ALARA Monograph No 6
Monograph No. 6 (2016)
Beyond the Boundary:
Is There Something Called Real Knowledge?
David Davies, Reem Shamshoum, James, Nyland and Emer Clarke
Our longing for a connection between our past and our future is intense and widely felt, and modernity for many is a separation from our roots in local places, neighbourhoods and older communities. The new world is one where the old boundaries are disappearing alongside the old certainties. In fact the knowledge we had of places, of people and of ways of ‘being ourselves’ are increasingly redundant as the quickening pace of change and new forms of communication re-shape what we do and think and the way we feel about what we thought we knew and valued. Communication is now practically instantaneous through the internet; Google can provide us with immediate ‘knowledge’ of almost any topic under the sun; the virtual reality of the screen has become for so many the actual reality of life. For many this is a comfortable and inevitable immersion in a real and existentially rewarding life. For many others it is a world of uncertainty where reality is a form of ‘distanciation’ – a place set apart from our direct experience and lying beyond our sense of being in a community. This leads us to ask what then will replace the old forms of knowing and the old certainties? It surely must be knowledge and learning that is relevant and useful, yet it must take us both to the problems that face us and to the possibility of change and progress.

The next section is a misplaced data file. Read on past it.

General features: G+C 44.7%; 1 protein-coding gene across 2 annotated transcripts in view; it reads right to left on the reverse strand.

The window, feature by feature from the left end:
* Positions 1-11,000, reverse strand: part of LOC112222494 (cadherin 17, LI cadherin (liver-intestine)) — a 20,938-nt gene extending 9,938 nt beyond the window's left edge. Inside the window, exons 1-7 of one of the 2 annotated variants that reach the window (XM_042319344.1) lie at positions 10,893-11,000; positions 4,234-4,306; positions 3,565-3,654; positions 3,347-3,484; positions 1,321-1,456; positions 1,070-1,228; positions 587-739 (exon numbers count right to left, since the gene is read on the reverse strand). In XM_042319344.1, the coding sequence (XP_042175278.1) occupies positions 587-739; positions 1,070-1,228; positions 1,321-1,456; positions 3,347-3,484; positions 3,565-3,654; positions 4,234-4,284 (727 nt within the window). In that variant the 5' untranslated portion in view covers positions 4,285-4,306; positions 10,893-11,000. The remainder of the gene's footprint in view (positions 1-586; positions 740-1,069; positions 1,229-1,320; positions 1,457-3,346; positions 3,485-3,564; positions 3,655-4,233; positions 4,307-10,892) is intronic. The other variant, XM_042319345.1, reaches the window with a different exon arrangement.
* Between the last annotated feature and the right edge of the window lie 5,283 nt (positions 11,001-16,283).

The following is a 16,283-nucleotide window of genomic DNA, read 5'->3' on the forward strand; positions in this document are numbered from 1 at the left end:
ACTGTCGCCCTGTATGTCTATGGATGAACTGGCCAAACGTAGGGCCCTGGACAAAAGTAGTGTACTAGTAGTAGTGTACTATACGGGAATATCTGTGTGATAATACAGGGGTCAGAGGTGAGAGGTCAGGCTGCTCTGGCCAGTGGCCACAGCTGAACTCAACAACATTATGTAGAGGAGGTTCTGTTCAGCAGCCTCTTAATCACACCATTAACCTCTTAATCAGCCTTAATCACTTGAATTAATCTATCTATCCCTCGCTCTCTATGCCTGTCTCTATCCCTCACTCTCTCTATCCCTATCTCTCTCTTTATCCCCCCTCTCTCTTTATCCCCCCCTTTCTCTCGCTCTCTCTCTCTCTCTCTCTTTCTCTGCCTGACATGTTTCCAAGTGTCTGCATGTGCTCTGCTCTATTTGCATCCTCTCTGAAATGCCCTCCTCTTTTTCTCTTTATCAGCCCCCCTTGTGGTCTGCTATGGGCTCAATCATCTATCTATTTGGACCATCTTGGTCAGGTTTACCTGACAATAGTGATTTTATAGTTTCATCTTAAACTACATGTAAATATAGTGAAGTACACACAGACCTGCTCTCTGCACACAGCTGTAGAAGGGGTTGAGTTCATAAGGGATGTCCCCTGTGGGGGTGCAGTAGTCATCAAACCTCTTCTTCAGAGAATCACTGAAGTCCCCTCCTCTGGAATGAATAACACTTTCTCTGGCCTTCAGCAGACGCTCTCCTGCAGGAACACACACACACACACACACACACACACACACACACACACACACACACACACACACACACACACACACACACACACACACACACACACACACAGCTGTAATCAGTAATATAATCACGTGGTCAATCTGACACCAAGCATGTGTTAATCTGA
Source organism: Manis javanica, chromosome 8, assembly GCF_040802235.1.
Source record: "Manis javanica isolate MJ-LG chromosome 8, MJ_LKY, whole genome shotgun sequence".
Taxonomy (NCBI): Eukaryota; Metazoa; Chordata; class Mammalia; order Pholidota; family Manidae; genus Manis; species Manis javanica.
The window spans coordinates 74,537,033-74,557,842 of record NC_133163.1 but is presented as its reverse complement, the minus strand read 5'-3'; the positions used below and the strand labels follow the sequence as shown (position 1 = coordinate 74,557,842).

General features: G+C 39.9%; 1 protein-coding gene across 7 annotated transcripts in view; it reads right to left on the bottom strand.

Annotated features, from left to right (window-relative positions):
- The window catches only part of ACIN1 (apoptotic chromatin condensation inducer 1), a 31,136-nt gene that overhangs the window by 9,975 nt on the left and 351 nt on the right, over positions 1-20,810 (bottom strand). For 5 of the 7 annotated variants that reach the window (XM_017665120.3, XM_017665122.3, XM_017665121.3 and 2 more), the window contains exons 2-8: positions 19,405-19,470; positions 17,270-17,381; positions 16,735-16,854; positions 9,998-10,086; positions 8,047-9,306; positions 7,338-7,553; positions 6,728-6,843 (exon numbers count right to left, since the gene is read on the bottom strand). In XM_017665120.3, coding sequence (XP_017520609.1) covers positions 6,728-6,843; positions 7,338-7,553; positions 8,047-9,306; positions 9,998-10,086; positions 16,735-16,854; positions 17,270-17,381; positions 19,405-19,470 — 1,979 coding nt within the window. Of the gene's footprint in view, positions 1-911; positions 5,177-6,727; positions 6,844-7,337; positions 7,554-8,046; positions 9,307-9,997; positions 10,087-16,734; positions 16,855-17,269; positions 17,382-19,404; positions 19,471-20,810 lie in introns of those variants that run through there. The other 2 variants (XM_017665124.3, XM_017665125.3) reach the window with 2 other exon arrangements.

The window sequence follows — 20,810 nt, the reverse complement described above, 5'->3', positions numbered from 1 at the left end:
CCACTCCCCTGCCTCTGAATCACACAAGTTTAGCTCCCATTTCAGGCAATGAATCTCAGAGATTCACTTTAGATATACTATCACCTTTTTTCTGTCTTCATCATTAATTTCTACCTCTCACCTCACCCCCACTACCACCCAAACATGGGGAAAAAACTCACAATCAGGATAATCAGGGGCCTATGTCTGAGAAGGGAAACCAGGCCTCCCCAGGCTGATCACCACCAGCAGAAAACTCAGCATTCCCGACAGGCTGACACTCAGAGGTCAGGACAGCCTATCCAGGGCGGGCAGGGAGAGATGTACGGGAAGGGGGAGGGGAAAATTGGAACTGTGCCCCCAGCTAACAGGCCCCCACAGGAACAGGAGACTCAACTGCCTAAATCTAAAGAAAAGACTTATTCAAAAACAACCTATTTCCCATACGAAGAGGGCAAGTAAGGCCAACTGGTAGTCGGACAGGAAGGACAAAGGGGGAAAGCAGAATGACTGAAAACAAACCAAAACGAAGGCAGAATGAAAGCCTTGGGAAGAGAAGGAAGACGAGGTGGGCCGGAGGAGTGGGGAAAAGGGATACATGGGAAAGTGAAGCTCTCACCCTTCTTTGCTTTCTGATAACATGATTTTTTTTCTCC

This paper is organised into four sections. Section 1 explores six themes which are threatening our current sense of well-being and futures. Section 2 explores a specific place and culture – Nazareth in Palestine/Israel. Some of the impact of the destabilisation of community life is exemplified by the case study of Mawwal – a centre for Dance and Arts located in Nazareth. Section 3 goes on to explore the transformations brought about by creative arts and dance therapies within a community based centre of arts and culture and learning. Section 4 attempts to assess some of the implications for learning and knowledge which engaging with these themes and issues brings into focus.
This paper, therefore, aims to explore and understand something of the nature of knowledge that can be gained beyond the classroom or lecture theatre. It looks beyond the boundary and it focuses on issues to do with learning and knowledge in workplaces, communities and life experience.
Download ALARA Monograph No. 6 - Davies et al, 2016 (216 KB)